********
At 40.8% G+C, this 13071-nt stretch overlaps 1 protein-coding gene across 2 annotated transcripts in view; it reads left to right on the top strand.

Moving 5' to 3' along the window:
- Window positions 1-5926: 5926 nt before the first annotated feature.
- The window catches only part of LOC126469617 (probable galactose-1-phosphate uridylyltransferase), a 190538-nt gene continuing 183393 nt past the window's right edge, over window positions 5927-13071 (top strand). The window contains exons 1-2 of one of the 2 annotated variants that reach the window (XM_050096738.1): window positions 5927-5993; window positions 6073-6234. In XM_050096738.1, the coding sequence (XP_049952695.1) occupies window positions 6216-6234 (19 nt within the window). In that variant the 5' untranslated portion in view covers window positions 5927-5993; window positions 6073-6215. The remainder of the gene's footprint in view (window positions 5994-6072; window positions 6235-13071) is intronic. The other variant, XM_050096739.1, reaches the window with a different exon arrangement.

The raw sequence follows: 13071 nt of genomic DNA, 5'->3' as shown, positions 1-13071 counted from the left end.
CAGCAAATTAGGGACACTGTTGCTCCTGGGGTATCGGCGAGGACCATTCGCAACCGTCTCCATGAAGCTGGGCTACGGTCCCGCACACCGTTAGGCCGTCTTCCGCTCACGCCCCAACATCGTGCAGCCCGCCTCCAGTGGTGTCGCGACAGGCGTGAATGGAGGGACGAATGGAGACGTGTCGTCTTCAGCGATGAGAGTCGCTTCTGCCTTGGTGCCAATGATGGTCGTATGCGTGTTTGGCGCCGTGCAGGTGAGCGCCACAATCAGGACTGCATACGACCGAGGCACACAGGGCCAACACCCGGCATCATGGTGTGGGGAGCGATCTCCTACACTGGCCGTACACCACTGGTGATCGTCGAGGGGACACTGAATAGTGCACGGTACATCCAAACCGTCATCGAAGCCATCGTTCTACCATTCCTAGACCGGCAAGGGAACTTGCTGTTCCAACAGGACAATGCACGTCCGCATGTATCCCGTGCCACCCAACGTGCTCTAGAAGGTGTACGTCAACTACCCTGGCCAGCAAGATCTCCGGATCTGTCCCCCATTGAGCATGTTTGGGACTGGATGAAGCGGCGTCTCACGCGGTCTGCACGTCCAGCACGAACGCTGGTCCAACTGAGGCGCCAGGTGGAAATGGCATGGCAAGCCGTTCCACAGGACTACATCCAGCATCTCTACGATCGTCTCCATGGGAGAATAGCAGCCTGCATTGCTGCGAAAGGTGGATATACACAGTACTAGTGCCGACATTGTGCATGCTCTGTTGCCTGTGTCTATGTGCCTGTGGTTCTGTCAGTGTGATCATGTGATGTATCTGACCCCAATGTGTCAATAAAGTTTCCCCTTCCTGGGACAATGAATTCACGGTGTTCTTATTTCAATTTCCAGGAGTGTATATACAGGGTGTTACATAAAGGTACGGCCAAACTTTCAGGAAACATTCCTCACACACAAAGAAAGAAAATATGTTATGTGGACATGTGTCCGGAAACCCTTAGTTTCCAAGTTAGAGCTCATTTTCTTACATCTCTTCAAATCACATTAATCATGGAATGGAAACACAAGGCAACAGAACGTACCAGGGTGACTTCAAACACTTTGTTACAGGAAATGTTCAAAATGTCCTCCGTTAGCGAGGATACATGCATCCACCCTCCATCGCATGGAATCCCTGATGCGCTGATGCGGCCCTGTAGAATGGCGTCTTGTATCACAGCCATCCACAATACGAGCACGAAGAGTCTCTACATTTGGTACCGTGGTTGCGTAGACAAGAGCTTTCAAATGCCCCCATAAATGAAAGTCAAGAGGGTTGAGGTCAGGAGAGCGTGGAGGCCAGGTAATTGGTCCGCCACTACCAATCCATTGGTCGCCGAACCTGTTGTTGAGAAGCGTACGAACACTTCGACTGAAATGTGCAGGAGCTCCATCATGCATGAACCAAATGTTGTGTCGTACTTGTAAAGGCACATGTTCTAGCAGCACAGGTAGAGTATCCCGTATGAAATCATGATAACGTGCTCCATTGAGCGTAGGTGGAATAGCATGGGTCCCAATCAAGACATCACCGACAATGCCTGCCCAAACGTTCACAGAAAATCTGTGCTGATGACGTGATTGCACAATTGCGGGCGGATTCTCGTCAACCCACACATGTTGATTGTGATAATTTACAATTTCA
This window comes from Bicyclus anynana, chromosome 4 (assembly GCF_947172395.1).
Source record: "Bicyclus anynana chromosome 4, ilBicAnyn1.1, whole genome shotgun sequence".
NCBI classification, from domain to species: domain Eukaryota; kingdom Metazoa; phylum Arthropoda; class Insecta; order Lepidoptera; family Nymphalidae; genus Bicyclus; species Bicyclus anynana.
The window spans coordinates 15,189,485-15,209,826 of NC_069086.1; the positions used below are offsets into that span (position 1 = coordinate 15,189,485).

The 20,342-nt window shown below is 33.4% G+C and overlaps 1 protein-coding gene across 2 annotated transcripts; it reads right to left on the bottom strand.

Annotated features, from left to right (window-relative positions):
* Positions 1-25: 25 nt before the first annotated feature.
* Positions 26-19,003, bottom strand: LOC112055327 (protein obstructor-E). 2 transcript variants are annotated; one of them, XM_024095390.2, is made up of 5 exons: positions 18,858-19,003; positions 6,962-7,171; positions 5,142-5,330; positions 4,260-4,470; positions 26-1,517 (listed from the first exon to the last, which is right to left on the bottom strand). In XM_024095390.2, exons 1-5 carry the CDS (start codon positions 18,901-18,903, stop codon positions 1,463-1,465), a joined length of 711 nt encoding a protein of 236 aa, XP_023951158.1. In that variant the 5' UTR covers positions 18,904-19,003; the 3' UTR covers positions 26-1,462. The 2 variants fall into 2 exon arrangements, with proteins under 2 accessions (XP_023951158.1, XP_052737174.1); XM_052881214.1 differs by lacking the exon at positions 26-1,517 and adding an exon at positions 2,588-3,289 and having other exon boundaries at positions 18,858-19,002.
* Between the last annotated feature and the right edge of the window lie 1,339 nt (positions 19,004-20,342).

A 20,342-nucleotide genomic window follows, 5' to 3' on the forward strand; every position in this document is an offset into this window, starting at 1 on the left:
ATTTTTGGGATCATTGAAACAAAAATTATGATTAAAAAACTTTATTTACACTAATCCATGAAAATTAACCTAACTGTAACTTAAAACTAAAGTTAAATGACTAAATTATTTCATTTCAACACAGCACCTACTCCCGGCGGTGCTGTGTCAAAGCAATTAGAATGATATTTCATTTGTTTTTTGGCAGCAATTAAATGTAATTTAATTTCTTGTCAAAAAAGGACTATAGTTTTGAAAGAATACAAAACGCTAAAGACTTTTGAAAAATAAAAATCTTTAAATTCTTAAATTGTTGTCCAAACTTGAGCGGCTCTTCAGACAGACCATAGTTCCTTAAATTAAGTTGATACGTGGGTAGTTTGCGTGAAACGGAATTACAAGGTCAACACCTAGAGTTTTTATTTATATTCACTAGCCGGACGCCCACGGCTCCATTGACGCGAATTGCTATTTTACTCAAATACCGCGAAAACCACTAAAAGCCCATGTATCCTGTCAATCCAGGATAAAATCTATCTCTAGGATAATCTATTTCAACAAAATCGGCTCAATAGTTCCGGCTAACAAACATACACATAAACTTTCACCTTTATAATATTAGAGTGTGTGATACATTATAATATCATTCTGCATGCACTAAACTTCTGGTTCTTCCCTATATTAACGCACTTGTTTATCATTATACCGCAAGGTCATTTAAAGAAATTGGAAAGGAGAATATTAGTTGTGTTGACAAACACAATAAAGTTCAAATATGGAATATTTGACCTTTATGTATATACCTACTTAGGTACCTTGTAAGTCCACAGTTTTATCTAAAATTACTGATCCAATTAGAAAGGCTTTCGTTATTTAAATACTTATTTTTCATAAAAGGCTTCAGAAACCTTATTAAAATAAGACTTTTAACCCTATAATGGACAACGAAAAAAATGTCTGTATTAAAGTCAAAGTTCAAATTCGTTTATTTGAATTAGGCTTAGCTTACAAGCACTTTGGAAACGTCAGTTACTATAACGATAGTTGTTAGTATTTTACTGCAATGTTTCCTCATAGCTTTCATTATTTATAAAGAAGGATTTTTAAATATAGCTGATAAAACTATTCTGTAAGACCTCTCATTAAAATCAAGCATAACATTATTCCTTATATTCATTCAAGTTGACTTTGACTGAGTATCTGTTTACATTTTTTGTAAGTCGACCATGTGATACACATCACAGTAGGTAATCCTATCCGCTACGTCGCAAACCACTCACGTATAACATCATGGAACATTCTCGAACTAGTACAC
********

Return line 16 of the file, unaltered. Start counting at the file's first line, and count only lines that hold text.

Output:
A 20,342-nucleotide genomic window follows, 5' to 3' on the forward strand; every position in this document is an offset into this window, starting at 1 on the left: